By Kenton X. Chance

ROSEAU, Dominica (CMC) — Almost three weeks after Hurricane Maria decimated their island, Dominicans were on Thursday queuing for hours for an opportunity to buy food or board a vessel leaving the island.

There were long lines outside the gates to the deep water harbour at Woodbridge Bay, where persons had gathered in the hope of being able to sail out of the island.

Among them was Sheba Belle of Giraudel, a community about 15 miles south of the capital

“I am sending my grandson and my daughter to Guadeloupe because things are bad here. No water, no light and I want her to go to school. Most importantly, I want her to go to school,” she told the Caribbean Media Corporation (CMC).

Belle is hoping that the concession given by the French would work out for her 16-year-old daughter and her 7-year-old grandson so that they can continue their education in the French overseas department.

She, however, noted that she is hoping that they can stay there for a maximum of three months.

“There is no school, there is no water, no light, and the children, I don’t think they can handle that too well. I will stay back to build but I am sending my kids to be a little better, a little more comfortable.”

Belle was fortunate in that the tickets on which the children would travel were bought in Guadeloupe, thereby guaranteeing them passage on the ferry.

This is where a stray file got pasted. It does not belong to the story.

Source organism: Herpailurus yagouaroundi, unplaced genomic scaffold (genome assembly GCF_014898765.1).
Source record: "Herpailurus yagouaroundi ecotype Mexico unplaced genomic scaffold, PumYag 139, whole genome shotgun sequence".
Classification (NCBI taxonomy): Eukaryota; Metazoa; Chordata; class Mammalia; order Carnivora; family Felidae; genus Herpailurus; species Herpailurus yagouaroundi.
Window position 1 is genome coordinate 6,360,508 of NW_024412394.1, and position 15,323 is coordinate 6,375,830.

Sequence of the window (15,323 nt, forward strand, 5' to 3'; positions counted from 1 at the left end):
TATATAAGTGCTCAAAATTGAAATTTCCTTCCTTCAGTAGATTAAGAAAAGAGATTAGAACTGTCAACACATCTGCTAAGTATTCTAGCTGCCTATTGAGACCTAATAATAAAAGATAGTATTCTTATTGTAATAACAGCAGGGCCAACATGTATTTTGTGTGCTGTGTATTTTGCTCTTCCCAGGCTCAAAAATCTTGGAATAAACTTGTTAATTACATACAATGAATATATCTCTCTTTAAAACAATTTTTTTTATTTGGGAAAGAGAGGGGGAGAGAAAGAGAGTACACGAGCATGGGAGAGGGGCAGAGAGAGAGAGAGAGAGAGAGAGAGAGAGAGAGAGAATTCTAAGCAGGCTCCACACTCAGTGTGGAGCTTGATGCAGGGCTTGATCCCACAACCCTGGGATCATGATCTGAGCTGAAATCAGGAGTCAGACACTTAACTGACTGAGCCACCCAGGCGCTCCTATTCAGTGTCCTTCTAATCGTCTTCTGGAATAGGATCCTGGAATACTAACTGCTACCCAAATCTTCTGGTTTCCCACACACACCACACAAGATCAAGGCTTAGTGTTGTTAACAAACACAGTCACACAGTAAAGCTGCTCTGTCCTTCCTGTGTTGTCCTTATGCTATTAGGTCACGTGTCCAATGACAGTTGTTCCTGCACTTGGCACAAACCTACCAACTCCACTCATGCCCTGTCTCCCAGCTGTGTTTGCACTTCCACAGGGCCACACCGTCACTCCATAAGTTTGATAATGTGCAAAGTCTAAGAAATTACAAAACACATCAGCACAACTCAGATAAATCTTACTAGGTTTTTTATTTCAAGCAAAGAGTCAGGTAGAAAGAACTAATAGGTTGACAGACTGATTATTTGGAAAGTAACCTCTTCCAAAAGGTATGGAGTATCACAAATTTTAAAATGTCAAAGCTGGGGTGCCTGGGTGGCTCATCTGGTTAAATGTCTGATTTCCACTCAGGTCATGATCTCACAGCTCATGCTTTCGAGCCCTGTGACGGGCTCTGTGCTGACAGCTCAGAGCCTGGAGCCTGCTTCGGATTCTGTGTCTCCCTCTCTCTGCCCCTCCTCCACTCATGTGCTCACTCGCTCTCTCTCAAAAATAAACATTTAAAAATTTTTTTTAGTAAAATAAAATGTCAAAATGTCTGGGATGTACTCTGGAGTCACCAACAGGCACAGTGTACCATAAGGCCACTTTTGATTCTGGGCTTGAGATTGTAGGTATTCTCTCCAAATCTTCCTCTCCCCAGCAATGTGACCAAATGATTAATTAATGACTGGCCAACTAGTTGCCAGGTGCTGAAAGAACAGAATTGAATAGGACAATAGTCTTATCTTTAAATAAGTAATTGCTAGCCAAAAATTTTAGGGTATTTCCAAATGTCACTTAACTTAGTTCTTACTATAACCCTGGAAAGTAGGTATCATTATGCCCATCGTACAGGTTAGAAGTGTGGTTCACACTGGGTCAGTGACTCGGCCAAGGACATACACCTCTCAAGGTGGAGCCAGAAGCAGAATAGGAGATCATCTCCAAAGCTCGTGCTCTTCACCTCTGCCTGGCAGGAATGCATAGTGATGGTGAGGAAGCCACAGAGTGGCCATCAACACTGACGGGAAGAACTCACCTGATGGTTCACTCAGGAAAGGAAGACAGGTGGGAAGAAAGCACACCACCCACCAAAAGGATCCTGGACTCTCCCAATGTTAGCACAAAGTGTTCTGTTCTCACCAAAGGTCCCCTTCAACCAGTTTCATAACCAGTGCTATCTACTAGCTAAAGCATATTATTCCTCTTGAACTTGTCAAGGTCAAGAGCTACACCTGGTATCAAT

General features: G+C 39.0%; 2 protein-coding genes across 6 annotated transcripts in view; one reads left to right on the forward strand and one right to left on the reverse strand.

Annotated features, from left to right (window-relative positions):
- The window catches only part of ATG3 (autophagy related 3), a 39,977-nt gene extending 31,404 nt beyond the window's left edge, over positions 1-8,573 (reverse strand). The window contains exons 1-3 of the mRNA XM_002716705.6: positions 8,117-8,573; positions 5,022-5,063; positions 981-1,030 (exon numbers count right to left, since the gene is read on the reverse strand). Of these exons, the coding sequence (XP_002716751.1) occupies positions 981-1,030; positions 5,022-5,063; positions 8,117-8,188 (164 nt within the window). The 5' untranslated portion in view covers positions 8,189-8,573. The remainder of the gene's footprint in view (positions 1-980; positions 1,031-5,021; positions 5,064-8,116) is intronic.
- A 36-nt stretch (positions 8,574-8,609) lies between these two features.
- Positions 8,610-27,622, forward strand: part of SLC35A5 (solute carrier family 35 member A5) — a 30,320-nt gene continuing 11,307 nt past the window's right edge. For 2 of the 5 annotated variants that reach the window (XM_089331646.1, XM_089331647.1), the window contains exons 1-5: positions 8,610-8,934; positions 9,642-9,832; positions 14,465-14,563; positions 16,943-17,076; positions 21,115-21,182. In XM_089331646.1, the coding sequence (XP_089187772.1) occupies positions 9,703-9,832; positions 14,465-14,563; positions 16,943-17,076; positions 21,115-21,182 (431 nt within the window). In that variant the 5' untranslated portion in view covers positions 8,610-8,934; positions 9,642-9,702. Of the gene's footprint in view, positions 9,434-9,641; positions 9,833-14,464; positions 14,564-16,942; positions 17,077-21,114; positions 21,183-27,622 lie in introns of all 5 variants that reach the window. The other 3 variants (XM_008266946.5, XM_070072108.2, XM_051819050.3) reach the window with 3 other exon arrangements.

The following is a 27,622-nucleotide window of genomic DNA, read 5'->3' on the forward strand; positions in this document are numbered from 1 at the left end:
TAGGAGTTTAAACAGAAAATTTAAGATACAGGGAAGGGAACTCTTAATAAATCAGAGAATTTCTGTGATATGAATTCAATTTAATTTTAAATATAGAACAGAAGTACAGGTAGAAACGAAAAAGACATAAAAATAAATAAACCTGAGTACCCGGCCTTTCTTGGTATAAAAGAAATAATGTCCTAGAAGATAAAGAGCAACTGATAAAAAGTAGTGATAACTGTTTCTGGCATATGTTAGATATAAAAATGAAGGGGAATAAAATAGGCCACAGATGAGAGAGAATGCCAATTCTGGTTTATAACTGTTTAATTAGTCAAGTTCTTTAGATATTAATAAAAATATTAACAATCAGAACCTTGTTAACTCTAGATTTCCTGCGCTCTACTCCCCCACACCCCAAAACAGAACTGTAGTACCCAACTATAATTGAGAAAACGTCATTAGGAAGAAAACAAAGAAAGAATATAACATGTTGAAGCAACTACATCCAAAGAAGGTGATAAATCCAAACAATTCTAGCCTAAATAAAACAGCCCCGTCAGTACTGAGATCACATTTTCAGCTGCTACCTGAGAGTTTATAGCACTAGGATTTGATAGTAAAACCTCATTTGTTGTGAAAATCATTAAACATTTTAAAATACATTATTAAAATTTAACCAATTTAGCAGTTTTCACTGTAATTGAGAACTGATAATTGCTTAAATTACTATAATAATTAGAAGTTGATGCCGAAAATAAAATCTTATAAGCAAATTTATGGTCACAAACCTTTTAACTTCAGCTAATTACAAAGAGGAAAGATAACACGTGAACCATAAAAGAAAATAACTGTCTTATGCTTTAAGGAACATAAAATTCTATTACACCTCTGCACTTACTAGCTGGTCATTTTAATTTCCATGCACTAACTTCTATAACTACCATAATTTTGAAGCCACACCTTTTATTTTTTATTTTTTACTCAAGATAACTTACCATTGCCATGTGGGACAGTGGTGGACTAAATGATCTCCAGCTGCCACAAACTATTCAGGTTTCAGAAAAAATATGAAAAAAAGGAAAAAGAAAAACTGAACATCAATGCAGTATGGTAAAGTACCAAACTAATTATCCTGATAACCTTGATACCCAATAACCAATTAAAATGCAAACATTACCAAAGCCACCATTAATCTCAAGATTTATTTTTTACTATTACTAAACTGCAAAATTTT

However, Belle, a teacher, is not sure when she will return to work although some fifth form students have returned to class, ahead of their examinations, which begin next May.

In addition to her teaching job, Belle and her husband are farmers, and that sector has also suffered significant losses.

“Our greenhouses are all damaged because a tree fell on them. We only have one standing but that has no plastic. So that part of our livelihood that gave a little extra money, that is gone for now.

“I work for the government so I wait and see what’s happening with the teaching job.”

Belle was, however, blessed in that there was no damage to her house. “Just a lot, a lot of water. I had to be sweeping water all night long but my roof stayed on,” she told CMC.

Fortunately, she also has enough food and water because she had prepared for Hurricane Irma, which did not hit Dominica but left significant damage in the Leeward Islands.

After Dominica was spared the worst of Hurricane Irma, and with Hurricane Maria following shortly afterward, Belle and her family topped up their supplies.